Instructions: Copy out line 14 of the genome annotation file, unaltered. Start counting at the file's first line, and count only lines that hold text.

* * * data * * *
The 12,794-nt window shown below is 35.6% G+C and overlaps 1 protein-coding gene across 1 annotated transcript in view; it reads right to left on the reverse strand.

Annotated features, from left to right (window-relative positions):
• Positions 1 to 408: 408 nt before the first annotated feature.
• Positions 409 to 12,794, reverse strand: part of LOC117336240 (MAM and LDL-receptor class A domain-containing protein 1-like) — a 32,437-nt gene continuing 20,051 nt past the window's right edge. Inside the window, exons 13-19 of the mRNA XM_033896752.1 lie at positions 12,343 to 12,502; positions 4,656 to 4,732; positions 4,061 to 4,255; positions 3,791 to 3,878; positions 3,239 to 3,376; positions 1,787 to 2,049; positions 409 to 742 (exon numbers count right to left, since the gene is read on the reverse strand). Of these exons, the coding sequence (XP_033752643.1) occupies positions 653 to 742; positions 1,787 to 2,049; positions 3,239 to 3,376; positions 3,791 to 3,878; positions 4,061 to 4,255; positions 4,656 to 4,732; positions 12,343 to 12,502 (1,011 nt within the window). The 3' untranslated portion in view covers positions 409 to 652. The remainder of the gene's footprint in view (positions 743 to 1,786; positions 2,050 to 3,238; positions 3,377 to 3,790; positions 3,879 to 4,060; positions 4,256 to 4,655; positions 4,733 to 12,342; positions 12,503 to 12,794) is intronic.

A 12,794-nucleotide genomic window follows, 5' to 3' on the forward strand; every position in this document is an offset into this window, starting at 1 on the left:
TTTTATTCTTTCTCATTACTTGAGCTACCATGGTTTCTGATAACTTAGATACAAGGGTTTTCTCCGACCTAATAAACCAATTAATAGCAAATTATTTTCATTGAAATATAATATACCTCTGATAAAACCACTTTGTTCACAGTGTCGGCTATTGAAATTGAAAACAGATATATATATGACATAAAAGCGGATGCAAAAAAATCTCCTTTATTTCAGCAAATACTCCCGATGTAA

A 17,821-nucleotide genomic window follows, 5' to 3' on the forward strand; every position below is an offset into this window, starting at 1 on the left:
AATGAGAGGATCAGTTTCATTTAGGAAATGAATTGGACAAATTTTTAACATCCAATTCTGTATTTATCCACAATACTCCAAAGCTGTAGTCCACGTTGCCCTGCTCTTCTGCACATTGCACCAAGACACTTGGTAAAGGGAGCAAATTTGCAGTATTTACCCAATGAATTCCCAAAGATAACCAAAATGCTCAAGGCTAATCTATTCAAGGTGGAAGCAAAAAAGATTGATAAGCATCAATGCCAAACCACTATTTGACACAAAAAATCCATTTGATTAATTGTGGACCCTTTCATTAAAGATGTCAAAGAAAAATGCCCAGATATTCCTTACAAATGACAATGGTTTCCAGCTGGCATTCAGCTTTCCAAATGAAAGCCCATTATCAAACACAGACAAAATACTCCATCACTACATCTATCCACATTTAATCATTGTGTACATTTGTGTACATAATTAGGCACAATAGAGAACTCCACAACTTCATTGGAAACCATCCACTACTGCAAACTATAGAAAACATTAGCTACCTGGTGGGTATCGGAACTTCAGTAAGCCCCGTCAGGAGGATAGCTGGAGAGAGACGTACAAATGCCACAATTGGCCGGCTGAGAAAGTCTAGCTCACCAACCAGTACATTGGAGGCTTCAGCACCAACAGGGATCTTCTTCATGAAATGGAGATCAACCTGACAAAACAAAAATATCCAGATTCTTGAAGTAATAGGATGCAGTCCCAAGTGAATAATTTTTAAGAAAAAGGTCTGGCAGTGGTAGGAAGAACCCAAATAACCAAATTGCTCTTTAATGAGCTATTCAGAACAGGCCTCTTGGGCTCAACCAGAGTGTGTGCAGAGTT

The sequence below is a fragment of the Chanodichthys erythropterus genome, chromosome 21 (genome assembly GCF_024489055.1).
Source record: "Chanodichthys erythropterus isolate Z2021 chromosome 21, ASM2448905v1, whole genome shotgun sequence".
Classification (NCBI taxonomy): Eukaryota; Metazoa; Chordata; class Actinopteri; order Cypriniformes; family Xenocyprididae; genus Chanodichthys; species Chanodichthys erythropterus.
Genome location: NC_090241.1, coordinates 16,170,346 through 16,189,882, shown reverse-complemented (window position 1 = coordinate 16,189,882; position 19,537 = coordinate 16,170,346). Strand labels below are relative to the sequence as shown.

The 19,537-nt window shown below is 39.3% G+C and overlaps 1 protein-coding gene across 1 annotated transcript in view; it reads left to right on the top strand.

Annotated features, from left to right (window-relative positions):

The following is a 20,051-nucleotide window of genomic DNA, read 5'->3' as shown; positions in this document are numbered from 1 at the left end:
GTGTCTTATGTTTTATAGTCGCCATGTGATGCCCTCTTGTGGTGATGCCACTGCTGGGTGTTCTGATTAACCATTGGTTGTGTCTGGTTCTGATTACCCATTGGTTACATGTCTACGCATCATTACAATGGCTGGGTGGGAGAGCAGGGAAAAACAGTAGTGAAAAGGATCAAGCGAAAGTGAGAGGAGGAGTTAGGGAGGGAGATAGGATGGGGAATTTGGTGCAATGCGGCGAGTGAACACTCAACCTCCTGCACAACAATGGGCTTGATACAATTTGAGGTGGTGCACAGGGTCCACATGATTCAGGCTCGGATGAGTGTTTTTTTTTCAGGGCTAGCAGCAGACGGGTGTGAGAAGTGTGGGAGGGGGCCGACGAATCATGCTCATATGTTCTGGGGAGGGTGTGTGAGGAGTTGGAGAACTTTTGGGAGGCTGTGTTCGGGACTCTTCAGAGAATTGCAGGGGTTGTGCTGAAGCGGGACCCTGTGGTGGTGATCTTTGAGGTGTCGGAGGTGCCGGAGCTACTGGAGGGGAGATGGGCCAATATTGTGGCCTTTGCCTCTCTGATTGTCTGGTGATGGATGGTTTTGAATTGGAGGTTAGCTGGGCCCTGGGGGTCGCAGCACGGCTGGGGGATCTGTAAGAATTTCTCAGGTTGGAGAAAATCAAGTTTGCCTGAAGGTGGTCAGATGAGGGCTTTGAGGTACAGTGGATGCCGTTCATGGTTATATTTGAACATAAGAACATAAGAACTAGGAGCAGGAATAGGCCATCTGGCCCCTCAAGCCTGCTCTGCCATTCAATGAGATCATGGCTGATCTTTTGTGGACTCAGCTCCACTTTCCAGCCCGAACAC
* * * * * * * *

Annotated features, from left to right (window-relative positions):